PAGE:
fter living in a 1960s-era home for 11 years, it was time for a change. With two daughters approaching their teenage years, this Houston family was not only outgrowing their space, but the dated interiors were done.
“It was all very dark wood that was really ‘in’ when we moved in, but as things have lightened up, that house really felt foreboding,” the wife says. “We were drowning–the closets were all full–there wasn’t enough air to breathe.”
They decided to tear the place down and start over with the help of designer Julie Dodson, who “got” the refined-rustic, transitional look they were after.
“They’re not pretentious at all,” Dodson says. “They’re laid back, easy going, not high-maintenance. I wanted that house to be easy, with a casual sophistication.”
The designer spent a year scouring vintage and antique shops along with her decorator resources to fill the new house with French country-inspired furnishings and decor. She also worked with the home’s architects to customize each space to meet the family’s specific needs — from a sideboard on wheels that can be moved into place for a party, to a play room with multiple TVs and plush chaise lounges to settle in for movies and video games.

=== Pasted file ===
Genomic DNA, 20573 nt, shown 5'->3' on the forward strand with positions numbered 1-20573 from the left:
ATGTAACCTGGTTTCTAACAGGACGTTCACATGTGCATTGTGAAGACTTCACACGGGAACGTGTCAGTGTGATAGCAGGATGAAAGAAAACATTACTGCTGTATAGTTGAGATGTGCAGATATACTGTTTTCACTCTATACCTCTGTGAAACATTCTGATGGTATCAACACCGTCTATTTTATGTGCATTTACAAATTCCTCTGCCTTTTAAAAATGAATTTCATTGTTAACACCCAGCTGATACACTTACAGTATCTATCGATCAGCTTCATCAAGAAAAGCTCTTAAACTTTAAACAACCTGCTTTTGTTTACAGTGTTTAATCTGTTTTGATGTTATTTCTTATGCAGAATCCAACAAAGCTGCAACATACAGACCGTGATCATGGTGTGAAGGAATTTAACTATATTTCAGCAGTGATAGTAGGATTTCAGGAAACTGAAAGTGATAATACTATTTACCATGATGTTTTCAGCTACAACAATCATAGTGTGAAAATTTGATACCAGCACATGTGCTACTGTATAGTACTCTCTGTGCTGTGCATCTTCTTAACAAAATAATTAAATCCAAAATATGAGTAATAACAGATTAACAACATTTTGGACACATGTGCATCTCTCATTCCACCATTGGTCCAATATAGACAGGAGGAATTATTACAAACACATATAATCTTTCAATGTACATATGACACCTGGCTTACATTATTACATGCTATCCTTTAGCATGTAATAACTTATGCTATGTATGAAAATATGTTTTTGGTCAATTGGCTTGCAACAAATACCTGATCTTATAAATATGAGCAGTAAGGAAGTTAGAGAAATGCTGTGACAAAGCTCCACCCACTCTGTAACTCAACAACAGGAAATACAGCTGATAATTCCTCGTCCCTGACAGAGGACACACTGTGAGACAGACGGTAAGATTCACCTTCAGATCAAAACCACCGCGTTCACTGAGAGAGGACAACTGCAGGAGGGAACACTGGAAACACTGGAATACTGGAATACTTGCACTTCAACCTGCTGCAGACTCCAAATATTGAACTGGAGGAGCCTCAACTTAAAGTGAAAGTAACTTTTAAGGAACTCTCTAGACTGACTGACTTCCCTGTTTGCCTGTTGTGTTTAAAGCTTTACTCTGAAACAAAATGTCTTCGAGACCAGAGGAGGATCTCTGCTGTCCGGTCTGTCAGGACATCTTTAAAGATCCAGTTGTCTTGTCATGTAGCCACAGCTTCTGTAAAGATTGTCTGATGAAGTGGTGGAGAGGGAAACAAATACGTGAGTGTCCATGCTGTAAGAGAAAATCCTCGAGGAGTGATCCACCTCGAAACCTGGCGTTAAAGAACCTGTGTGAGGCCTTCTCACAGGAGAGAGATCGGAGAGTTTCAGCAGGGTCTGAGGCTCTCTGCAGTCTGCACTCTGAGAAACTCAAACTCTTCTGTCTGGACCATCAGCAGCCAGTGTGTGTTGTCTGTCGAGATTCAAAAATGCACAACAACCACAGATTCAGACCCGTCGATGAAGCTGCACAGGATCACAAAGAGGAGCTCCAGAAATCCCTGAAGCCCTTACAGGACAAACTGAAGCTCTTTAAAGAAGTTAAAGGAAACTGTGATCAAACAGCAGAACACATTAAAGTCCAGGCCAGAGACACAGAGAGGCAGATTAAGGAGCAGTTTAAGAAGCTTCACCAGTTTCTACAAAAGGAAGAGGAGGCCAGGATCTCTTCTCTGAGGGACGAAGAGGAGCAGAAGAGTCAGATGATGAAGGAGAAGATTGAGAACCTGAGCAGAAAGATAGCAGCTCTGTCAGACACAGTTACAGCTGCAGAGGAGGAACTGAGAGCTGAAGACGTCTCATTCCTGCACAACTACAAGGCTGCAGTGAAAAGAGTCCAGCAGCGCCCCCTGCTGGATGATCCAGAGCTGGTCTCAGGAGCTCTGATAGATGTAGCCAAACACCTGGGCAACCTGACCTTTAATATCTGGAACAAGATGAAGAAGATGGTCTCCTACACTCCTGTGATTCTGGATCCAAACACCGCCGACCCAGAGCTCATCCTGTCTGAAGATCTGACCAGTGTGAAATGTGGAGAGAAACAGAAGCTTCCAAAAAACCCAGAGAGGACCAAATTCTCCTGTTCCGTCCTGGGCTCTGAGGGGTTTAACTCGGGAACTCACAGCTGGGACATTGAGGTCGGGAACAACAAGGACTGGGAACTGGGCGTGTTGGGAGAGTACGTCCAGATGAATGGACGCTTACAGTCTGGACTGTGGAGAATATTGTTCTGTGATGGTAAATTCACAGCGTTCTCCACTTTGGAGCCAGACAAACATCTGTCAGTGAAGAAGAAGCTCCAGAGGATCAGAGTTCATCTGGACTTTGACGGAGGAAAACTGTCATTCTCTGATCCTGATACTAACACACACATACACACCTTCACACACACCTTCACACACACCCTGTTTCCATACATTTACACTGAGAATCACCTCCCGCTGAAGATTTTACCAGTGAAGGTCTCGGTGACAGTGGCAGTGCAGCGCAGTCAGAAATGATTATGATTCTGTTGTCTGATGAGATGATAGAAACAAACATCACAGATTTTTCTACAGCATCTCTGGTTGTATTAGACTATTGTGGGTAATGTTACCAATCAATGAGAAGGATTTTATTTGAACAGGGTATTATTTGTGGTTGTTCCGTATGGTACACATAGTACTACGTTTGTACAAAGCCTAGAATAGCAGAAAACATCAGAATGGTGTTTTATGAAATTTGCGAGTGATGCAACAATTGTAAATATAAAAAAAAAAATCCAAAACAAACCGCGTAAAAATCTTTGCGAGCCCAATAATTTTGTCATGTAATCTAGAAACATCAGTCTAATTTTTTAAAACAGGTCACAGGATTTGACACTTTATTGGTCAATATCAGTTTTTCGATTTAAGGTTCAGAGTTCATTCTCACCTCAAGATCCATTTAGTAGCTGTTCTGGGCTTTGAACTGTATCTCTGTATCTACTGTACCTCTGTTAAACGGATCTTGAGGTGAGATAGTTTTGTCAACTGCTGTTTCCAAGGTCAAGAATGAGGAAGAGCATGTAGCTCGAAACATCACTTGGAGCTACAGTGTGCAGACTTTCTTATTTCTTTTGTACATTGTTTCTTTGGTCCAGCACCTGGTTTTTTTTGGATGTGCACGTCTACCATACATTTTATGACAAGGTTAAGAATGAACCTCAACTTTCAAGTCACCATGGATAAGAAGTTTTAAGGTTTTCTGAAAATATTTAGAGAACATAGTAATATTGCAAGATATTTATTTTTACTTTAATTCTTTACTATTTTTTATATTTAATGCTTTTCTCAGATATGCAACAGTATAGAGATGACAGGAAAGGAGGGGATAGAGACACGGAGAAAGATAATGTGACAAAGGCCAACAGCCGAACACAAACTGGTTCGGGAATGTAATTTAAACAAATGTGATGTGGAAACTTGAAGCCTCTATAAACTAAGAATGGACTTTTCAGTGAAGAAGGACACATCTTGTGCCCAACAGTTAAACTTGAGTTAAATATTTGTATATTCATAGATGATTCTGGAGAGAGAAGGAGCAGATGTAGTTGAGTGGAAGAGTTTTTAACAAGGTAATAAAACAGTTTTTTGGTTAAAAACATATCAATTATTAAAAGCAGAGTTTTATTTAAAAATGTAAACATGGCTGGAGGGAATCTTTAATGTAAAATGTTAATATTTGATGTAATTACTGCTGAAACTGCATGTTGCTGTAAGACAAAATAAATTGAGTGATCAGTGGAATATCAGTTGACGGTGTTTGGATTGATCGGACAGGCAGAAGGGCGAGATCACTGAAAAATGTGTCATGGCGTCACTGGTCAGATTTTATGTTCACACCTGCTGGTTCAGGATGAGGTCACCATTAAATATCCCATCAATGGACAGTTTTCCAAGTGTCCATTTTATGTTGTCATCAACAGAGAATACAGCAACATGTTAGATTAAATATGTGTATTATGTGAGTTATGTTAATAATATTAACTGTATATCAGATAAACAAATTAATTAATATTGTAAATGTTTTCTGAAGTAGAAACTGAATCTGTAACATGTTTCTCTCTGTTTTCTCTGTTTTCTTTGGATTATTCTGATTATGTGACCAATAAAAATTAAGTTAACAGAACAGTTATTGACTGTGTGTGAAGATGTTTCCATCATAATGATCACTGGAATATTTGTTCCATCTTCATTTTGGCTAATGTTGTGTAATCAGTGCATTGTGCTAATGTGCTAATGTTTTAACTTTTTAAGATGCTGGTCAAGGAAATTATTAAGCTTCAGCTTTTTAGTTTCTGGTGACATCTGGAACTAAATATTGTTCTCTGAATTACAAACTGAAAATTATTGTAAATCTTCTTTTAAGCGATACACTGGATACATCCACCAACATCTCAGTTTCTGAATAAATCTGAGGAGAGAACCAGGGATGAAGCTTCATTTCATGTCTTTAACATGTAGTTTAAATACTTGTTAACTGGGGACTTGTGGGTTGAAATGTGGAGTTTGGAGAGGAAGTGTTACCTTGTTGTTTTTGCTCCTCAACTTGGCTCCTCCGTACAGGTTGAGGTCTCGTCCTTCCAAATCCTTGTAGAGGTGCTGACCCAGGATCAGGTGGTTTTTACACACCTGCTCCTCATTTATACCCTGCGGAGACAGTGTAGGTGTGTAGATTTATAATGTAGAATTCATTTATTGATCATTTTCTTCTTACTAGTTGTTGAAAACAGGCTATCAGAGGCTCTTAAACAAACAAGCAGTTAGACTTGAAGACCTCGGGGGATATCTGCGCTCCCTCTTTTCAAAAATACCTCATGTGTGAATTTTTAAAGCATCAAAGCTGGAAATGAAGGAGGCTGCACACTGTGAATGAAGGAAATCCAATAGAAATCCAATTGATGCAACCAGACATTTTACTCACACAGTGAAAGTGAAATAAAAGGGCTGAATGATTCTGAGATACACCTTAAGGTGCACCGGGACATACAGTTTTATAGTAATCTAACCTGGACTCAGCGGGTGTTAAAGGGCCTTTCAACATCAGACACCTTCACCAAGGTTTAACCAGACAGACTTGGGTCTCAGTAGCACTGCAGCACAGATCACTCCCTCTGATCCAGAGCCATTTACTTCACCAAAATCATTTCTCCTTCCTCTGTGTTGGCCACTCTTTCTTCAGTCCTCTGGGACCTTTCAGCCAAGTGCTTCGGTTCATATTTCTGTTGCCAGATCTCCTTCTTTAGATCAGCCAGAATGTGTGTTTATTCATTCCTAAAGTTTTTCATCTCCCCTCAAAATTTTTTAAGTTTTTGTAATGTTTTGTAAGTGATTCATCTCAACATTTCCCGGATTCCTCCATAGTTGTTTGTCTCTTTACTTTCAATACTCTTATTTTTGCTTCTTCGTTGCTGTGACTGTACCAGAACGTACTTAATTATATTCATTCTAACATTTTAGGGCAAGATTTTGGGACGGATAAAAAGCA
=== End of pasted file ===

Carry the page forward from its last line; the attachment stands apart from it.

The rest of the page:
Above all, the new house is everything the old house was not: open and bright, where entertaining is a breeze, and kids and adults can freely mingle.
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